I find that far more confusing than how I was taught subtraction...




Is that not how we do things mentally anyway? Either way, one is a written method (the old one) and the new way is the mental method. I switch between both and have no problems with it. If I have paper then I'll use the written method but that new method is overall easier for me to process mentally. I still don't know what common core is. The way I imagine it is that it's similar to the system we have here where all qualifications are equal until you get to university but I really don't know if that's anywhere near what common core actually is. 



gee i wonder why kids in other countries do so much better in math
>Common Core now i know why 

キュア・プリパパ！みんなオシャレになーれ☆


^ that is a terrible estimation... X_x I'm googling images of these ridiculous math questions. I fear for your youth. 



aListers wrote: Is that not how we do things mentally anyway? Either way, one is a written method (the old one) and the new way is the mental method. I switch between both and have no problems with it. If I have paper then I'll use the written method but that new method is overall easier for me to process mentally. I still don't know what common core is. The way I imagine it is that it's similar to the system we have here where all qualifications are equal until you get to university but I really don't know if that's anywhere near what common core actually is. This is a good point. Though, for some reason, I just don't like the idea of teaching this way. No idea why. It works mentally, but it doesn't make a lot of sense to me to write it down on paper. That might just be because I was taught differently though. An important thing to consider is that there's hardly any need to do arithmetic by hand anymore. Everything's done with calculators now  so understanding concepts like this might actually be better than understanding the simpler penandpaper method of arithmetic. "Shrugs" ~ maybe i'm just sentimental for the old methods and need to get with the times lol As for what the common core is ~ no idea. All I know is that it's some sort of standardized curriculum being pushed across the US. 

(=^w^=) Every cat has nine lives (=^w^=)


Oh good lord am I ever glad I got out when did. Granted, I never would have been subjected to this had I not dropped out of high school, because that was like 8 years ago, but still. I flunked my math placement test so hard when I got into (community) college that I had to start out with MATH 001, which was basically condensed elementary school I wonder if they've started applying this there?
I feel worse for the parents whose kids are bringing this home to them. I mean, little kids, they never learned any different plus, they've got that infuriating child super power that allows them to learn things more easily. But you bring this to someone who was pretty good at math 15 years ago, you make them feel like like they're having a stroke. I'd love to see how they'd tackle algebra how many steps would that take? First you need all the steps for the basic stuff (and I'm pretty sure there are more than 3 in that example), then the decoder ring that will tell you which actuary to consult to determine the order of operations for that day, then...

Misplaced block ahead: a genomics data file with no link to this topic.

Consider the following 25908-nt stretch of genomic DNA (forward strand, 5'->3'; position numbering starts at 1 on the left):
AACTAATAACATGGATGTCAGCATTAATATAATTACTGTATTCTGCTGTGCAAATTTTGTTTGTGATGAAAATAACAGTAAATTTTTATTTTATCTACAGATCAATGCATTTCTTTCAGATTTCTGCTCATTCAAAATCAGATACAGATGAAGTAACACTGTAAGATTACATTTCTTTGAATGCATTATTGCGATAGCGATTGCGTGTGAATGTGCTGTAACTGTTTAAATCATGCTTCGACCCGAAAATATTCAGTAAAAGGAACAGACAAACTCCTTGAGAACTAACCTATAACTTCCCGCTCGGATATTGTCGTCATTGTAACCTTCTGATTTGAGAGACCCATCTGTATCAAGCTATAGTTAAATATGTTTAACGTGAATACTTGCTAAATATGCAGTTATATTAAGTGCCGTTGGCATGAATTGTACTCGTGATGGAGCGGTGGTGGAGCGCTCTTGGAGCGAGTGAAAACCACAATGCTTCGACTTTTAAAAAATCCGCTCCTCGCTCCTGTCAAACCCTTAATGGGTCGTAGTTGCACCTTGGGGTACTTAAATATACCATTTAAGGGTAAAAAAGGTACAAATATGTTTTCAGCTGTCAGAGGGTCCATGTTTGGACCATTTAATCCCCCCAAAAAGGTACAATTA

wow, thats just...wow.
now i understand why 'murrica is so far down the list in education. 

wasting away on the sidonia


aListers wrote: Is that not how we do things mentally anyway? Either way, one is a written method (the old one) and the new way is the mental method. I switch between both and have no problems with it. If I have paper then I'll use the written method but that new method is overall easier for me to process mentally. I still don't know what common core is. The way I imagine it is that it's similar to the system we have here where all qualifications are equal until you get to university but I really don't know if that's anywhere near what common core actually is. Um, I don't know about anyone else, but I sure as hell don't do all those unnecessary steps in my head. I do it the way it's written on the bottom. I stack the numbers on top of each other with the number we're subtracting on the bottom. I work backwards from right to left. 8  3 = 5, etc. I don't see why anyone would want to hurt their brains adding in pointless steps that would take a long time to go through. "Subtract the 2 hundreds in 293. 568  200 = 368" who does this in their heads? By the time you're half way through with this long and meaningless process, you could've worked on at least 2 other questions in that time. Common Core isn't about teaching. It's about confusing kids by encouraging them to waste time on a long and boring explanation of what 2 + 2 is and how you arrived to that answer. They don't even care if you're right. You can say 5 + 5 = 12 and they would still mark your answer correct as long as you provide a 20+ minute lecture on how you arrived to that conclusion. Common Core basically forces teachers to teach things the wrong way and confuse their students. I feel scared for the next generation. They're about to grow up wondering why they can't pay their taxes properly or why those clothes on sale are more expensive than they thought. 

I like my solitude.


Actually I think I understand this. They are teaching kids how to solve problems faster.